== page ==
Post-presidential election last November, a fire was lit under U.S. small-caps. Between November 8 and December 9, IWM (iShares Russell 2000 ETF) jumped north of 16 percent. QQQ (PowerShares Nasdaq 100 ETF) only rallied two percent during the period.
As a result, the ratio between the two rallied sharply in the first month after election (Chart 1). Then it peaked, which coincided with the beginning of a sideways move by IWM (arrow in Chart 3).
Since then, IWM:QQQ has been caught within a channel. Most recently, it bottomed on May 31 at .96, then rising quickly to 1.02 on June 12. Once again, it got repelled at the top of the channel.
Further, in the past couple of weeks ended last Tuesday, non-commercials that were heavily net short Russell 2000 futures got squeezed – big. As of last Tuesday, their holdings went from 73k net shorts to 7.5k net longs (Chart 2).
In normal circumstances, this would probably act as a tailwind to the index. Not this time. In the past couple of weeks, the Russell 2000 is essentially sideways – raising the possibility that some level of distribution is taking place. We will find out in a week or two.
Bulls’ inability to cash in on this potentially comes with a cost.
Technically, the Russell 2000 is at a crucial stage.
On June 1, it broke out of a six-month range between 1340s and 1390s. This was a third breakout since it began to go sideways last December. The prior two – one in February and the other in April – were false. This time around, the breakout is holding.
Here is the rub.
Each of these three breakouts also marked higher highs and higher lows. As a result, even as the index was going sideways in a rectangle, it was also bobbing up and down in a rising channel (Chart 3). The all-time high of 1433.79 on June 9 kissed the upper end of that channel. That high also just about completes a measured-move target post-range breakout (bi-directional arrows).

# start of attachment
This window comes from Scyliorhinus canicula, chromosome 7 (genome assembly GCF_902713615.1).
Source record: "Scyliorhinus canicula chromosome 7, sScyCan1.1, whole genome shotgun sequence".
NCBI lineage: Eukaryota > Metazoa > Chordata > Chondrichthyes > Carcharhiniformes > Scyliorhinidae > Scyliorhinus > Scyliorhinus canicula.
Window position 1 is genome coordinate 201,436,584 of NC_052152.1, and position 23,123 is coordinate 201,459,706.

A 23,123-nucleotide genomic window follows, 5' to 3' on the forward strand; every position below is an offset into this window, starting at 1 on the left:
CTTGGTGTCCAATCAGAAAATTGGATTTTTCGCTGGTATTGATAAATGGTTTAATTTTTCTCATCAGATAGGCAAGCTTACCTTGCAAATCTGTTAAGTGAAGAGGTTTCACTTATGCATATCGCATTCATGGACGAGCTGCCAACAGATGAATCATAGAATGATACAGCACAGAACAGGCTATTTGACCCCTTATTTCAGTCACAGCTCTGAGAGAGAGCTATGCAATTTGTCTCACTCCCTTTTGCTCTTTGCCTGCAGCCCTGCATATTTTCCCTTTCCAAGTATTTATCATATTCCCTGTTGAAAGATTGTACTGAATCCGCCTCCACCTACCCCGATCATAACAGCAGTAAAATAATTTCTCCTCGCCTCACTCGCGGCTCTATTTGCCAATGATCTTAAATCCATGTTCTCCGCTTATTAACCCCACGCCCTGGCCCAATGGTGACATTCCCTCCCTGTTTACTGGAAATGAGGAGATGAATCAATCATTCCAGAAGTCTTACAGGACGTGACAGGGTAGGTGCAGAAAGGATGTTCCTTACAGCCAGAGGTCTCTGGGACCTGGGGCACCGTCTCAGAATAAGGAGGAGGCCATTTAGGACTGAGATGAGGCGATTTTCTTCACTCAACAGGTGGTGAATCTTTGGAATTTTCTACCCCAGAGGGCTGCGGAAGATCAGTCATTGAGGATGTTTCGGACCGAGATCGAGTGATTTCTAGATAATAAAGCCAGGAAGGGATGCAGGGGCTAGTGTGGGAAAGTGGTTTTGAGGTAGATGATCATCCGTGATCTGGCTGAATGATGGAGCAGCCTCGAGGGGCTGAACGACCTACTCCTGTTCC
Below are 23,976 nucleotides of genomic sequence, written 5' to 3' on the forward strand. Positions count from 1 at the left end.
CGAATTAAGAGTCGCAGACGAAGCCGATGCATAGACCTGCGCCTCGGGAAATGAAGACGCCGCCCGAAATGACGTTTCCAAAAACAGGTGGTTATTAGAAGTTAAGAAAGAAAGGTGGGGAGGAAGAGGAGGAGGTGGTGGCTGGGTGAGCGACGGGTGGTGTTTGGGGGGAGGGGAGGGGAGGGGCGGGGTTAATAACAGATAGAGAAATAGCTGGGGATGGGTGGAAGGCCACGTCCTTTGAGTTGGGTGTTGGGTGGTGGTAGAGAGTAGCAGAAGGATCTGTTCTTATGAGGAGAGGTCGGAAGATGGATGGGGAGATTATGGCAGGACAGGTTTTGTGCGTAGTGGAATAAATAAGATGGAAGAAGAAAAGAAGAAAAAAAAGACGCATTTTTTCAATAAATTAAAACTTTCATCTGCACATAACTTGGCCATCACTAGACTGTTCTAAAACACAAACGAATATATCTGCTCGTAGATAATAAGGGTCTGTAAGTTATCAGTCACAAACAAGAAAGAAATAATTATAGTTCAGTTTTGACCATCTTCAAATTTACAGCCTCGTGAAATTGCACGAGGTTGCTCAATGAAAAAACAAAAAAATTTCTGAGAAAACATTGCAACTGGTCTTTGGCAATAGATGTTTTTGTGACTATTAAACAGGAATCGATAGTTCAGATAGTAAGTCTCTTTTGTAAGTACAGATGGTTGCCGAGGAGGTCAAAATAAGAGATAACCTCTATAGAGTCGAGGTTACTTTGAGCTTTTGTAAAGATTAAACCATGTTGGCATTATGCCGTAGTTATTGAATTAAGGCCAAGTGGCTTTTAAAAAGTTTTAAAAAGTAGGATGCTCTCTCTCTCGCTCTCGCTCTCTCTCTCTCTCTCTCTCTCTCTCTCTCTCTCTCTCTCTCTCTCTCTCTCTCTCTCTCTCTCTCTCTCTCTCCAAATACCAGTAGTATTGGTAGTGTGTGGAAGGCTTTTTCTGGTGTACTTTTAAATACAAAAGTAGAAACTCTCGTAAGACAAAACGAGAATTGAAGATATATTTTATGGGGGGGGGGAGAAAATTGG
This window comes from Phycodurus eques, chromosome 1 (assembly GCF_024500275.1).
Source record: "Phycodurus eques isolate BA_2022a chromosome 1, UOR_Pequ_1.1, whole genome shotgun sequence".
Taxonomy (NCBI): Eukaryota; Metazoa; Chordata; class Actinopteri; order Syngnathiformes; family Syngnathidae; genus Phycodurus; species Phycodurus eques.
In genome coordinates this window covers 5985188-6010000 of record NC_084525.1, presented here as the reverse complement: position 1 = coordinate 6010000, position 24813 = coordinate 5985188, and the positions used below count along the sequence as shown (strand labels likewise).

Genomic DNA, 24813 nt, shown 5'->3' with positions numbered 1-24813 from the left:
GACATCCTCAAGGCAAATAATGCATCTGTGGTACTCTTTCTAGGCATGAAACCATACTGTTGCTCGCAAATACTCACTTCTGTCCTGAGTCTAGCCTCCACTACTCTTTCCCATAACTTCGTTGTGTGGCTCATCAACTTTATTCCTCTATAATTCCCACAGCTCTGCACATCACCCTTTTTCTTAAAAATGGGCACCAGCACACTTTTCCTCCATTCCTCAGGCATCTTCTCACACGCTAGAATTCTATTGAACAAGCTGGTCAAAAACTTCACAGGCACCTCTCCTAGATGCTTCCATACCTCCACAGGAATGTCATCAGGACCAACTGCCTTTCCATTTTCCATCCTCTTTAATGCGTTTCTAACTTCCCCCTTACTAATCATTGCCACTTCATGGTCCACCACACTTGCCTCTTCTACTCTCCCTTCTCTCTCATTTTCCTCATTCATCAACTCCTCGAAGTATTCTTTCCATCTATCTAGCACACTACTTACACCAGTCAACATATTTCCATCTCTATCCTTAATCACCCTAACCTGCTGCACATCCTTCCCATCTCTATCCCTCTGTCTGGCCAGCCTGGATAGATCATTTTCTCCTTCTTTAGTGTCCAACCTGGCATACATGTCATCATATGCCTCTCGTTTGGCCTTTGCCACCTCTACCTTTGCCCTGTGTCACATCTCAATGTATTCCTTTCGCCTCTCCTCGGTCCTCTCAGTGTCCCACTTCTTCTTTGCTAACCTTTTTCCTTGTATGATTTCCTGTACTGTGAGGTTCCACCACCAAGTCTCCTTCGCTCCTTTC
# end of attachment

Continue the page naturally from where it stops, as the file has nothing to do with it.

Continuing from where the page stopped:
The bottom of that rising channel lies around 1360, which, if tested, would mean the index drops back into the box as well as loses the 50-day moving average.
Bulls have a point in that small-caps’ sideways pattern follows a massive rally post-election, and that it is being digested. If so, it is a continuation pattern – meaning the next major move would be up.
For this scenario to pan out, what ignited the rally in the first place – fundamentally speaking – should at least begin to get traction.
President Trump has promised tax cuts, infrastructure spending and regulatory relief. Not much progress has been made on this front. Survey-based soft data such as small-business optimism and consumer sentiment reacted by immediately jumping (Chart 4), but hard data has not followed.
From this respect, small-caps, too, rallied hard post-election. Kudos to bulls for sitting tight thus far. But with each passing day, risk rises they lose patience – particularly so if the Russell 2000 begins to weaken technically.
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